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A Coal Executive Gave An Action Plan To Trump, Now It’s Public

Screengrab/CNBC/YouTube

Multiple Trump administration actions have coincided with Robert Murray's detailed action plan.

Robert E. Murray, CEO of Murray Energy Corp., has been a Donald Trump fan from day one and was elated after the election that the White House's inhabitant would finally be on his side after "eight years of pure hell under the Democrat Party and Obama".

The owner of America's largest coal mining operation took it upon himself to write an action plan for the new president, detailing each step the Trump administration should take to get the coal industry back on track.

The March 1, 2017 memo, signed by Murray and addressed to Vice President Mike Pence, lists 14 requests, including the elimination of the Obama-era Clean Power Plan; a United States withdrawal from the Paris climate change agreement; and at least a 50 percent cut to the staff at the Environmental Protection Agency.

Other major overhauls include “a withdrawal and suspension” of the endangerment finding, a landmark EPA determination requiring the agency to regulate carbon emissions, and eliminating a federal tax credit for windmills and solar panels.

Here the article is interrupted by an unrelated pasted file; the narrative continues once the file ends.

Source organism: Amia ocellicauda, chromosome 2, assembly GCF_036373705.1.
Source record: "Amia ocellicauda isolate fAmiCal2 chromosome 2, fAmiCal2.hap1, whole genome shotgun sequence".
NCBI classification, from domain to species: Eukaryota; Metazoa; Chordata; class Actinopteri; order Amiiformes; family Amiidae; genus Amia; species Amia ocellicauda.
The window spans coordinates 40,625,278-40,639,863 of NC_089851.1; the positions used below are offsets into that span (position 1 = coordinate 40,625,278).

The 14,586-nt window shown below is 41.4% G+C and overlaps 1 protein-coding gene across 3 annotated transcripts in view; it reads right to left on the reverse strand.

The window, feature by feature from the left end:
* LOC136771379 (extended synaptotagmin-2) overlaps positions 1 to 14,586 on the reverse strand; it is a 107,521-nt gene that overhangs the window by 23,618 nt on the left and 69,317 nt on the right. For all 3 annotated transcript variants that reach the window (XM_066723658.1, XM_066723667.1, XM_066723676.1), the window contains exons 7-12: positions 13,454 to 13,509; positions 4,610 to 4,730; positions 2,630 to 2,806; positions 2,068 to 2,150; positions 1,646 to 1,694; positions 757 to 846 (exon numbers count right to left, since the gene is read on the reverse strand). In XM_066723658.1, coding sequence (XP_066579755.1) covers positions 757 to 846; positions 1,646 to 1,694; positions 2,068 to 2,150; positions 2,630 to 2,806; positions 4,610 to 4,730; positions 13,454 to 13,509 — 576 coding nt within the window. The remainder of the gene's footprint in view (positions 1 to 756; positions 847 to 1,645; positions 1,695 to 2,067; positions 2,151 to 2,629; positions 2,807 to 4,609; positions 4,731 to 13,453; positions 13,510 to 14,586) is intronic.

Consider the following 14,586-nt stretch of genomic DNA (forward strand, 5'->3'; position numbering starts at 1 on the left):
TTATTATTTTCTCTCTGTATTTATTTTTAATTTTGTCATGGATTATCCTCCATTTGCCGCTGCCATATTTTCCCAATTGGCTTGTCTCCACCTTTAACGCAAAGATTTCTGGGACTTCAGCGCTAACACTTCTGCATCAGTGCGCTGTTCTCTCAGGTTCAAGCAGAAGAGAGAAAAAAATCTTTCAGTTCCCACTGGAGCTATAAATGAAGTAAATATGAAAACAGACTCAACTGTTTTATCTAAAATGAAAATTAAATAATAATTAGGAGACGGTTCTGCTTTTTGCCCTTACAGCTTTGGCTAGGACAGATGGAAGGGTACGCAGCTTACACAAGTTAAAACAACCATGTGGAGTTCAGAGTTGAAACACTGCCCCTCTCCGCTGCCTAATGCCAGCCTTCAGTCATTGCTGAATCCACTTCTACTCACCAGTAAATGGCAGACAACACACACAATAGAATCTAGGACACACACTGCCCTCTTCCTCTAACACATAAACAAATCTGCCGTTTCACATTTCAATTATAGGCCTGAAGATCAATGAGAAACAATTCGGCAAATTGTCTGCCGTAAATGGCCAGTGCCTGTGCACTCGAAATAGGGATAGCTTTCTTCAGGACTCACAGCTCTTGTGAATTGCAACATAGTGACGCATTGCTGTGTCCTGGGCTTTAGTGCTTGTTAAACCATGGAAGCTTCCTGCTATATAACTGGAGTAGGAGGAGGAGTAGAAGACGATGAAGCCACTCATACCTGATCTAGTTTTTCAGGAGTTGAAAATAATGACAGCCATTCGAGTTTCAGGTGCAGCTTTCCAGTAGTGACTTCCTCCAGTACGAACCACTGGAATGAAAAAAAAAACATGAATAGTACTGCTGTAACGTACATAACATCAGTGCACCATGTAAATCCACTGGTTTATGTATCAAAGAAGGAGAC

Murray - who has labeled climate change "theology", "politics", and an "agenda" - was initially pleased with the administrations progress in following his plan:

Under Trump, the EPA has moved to delay or roll back more than two dozen environmental regulations — moves that in multiple instances have overlapped with items listed in the Murray memo.

But Trump's latest move to prop up struggling coal and nuclear power industries failed to convince the Federal Energy Regulatory Commission of the plan's merit, and the proposal was ultimately rejected.

Murray was none too pleased with the decision:

“While FERC commissioners sit on their hands and refuse to take the action directed by Energy Secretary Rick Perry and President Donald Trump, the decommissioning of more coal-fired and nuclear plants could result, further jeopardizing the reliability, resiliency and security of America’s electric power grids,” Murray said in a statement to The Washington Post.

“If it were not for the electricity generated by our nation’s coal-fired and nuclear power plants, we would be experiencing massive brownouts and blackouts in this country.”

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